Stinson cautions Southern Seminary students on the gravity of words

Communications Staff — August 22, 2014

Randy L. Stinson, provost of Southern Seminary, delivers a sermon on James 3:1-2 in Alumni Chapel, Aug. 21.
Randy L. Stinson, provost of Southern Seminary, delivers a sermon on James 3:1-12 in Alumni Chapel, Aug. 21.

Teachers of the gospel must restrain their tongues, said Randy L. Stinson, provost of The Southern Baptist Theological Seminary, to students and faculty in Alumni Chapel, Aug. 21.

Speaking on the importance of words in life and ministry, Stinson said, We’re all sinners; we’re all going to stumble with our words … sin with our words.”  Preaching from James 3, Stinson showed man’s inability to tame the tongue because of sin, but pointed to the hope of the gospel.

Stinson noted the constant refrain of the passage to emphasize the human impossibility to restrain the tongue apart from God’s work.

As he spoke, Stinson used personal and often humorous examples to demonstrate the power and the sinful potential of words. “One minute you’re talking about ‘somebody left socks on the ground’ and the next minute you are talking about each other’s mother.  How did this happen?”

Throughout chapter 3, James focuses on the “utter and complete hypocrisy of our words and our tongues,” he said. Speech comes from the overflow of the heart, and our words reveal “what is already in there.”

Stinson warned ministers and future ministers that church members “will not hear what you are saying because they are listening to what you are living. … Your tongue will make you a hypocrite and will expose your hypocrisy quicker than anything else.”

Stinson demonstrated that James links the power of the tongue to the dominion mandate of Genesis. Dominion “resonates with us because it is part of the command of the garden,” Stinson said. Yet despite the fact that humans can exercise dominion over creation, “no human being can tame the tongue.”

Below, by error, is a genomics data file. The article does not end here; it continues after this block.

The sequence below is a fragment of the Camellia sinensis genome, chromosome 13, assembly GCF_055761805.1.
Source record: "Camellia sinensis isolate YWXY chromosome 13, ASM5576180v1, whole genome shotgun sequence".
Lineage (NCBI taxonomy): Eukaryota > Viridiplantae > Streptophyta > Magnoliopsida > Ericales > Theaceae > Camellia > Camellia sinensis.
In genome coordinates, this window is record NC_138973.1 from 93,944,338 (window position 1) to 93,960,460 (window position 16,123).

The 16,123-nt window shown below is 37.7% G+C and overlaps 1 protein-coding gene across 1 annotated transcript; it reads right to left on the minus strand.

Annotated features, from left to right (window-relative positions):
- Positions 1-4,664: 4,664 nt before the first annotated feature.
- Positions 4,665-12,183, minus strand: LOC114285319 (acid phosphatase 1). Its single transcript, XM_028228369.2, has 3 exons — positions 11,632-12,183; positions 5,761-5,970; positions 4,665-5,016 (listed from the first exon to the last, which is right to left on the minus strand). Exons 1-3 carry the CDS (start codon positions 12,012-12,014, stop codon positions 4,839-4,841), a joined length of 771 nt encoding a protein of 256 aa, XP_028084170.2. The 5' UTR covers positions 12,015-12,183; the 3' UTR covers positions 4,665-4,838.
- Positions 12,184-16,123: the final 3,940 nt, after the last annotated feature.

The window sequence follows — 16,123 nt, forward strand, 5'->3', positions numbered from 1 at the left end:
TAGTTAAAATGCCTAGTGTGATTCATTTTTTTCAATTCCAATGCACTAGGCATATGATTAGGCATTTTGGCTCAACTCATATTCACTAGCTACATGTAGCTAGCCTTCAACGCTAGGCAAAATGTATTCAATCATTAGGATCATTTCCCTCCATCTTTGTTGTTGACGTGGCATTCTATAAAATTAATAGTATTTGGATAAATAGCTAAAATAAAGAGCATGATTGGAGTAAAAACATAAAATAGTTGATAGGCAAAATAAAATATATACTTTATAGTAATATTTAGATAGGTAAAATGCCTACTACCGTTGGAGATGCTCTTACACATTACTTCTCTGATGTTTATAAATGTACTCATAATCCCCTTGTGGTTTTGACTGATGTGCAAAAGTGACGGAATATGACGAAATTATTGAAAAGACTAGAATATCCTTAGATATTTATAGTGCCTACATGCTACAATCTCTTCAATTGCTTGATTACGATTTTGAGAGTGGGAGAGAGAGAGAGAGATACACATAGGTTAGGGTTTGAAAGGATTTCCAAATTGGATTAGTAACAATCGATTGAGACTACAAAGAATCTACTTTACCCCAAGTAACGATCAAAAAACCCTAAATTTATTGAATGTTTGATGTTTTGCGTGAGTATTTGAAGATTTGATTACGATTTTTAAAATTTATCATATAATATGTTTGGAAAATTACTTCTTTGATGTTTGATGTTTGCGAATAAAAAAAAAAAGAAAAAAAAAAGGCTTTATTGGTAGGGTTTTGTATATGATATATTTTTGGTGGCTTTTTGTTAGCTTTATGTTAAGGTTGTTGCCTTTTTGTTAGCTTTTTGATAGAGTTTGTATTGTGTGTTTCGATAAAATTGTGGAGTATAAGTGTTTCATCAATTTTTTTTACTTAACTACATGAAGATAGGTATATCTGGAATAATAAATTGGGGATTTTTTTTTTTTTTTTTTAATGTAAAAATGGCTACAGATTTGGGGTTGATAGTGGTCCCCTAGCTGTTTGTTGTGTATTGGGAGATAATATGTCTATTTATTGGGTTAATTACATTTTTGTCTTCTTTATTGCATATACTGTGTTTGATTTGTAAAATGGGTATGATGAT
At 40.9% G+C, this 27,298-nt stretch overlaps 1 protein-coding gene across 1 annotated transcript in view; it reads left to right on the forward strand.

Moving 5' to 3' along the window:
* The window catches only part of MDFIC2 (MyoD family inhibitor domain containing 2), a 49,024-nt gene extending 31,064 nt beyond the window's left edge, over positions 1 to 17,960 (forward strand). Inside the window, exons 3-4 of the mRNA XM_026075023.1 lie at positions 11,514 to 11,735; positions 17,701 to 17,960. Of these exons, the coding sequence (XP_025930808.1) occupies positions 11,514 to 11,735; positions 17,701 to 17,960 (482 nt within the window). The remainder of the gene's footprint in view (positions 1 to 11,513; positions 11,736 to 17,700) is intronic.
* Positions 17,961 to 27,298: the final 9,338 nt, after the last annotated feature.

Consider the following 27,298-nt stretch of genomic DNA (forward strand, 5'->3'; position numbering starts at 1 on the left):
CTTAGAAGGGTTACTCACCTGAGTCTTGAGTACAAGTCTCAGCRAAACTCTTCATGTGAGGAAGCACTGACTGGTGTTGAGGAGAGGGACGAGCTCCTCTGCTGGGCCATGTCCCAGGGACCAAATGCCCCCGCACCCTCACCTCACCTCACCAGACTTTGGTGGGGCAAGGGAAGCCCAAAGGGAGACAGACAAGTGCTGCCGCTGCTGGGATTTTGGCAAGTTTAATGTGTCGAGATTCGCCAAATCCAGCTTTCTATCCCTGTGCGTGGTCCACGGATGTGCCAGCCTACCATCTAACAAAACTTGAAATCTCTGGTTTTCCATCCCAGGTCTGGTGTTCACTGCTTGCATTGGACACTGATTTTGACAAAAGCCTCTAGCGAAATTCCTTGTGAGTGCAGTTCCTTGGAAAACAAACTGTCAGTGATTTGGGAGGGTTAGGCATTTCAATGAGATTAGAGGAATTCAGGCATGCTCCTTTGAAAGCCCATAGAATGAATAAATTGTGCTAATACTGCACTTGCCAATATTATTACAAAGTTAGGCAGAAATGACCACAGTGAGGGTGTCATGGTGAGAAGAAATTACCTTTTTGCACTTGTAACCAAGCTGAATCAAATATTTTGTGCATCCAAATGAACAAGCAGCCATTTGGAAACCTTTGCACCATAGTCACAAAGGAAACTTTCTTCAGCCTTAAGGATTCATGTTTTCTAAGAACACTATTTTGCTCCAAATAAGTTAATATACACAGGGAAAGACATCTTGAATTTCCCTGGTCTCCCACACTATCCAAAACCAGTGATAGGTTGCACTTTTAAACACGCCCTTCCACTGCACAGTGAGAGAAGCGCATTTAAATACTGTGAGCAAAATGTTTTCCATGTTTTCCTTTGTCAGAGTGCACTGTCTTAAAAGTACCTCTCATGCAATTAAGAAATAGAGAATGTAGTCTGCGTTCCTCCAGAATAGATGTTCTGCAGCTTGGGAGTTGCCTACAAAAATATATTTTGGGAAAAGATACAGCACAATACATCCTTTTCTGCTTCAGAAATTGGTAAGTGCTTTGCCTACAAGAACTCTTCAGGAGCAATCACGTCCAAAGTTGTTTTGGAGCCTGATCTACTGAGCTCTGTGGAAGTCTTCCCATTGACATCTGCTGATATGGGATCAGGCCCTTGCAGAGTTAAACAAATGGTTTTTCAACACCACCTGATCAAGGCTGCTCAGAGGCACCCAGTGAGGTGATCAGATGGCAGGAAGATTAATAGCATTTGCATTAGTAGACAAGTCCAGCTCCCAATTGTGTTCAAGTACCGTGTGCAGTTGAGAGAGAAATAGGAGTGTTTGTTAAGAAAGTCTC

Like creation, the tongue is fallen, and Stinson pointed out that “the inability to rid ourself of our own sin” should lead to mutual humility within relationships.

Realizing the power of words, believers can have hope because “the Bible says so much about your words,” Stinson said, referencing Scripture passages about the power of the tongue and the ensnaring and wounding ability of words (Proverbs 6:1-5 and 26:18).

Stinson pointed to scriptural warnings about evil speech, boasting, and grumbling against one another. “‘Express yourself’ is not one of the Ten Commandments.”

“Our inability to control our own sin,” Stinson said,  “should drive us to the gospel because nobody, on his own, is going to tame the tongue.”

Instead, Christians should depend on Jesus Christ for the use of their tongues, Stinson concluded.

While James 3 carries a warning against ministry, Stinson said he did not want to talk seminarians out of ministry, but rather “talk about the gravity and the responsibility” of teaching.

James 3 reminds believers that within the church, not many should be teachers. All aspiring preachers and teachers should remember that teaching “is the source of pride many times and carelessness,” Stinson said, adding that “judgment is more strict for those of us who are going to be teaching.”

Audio and video of the sermon are available at

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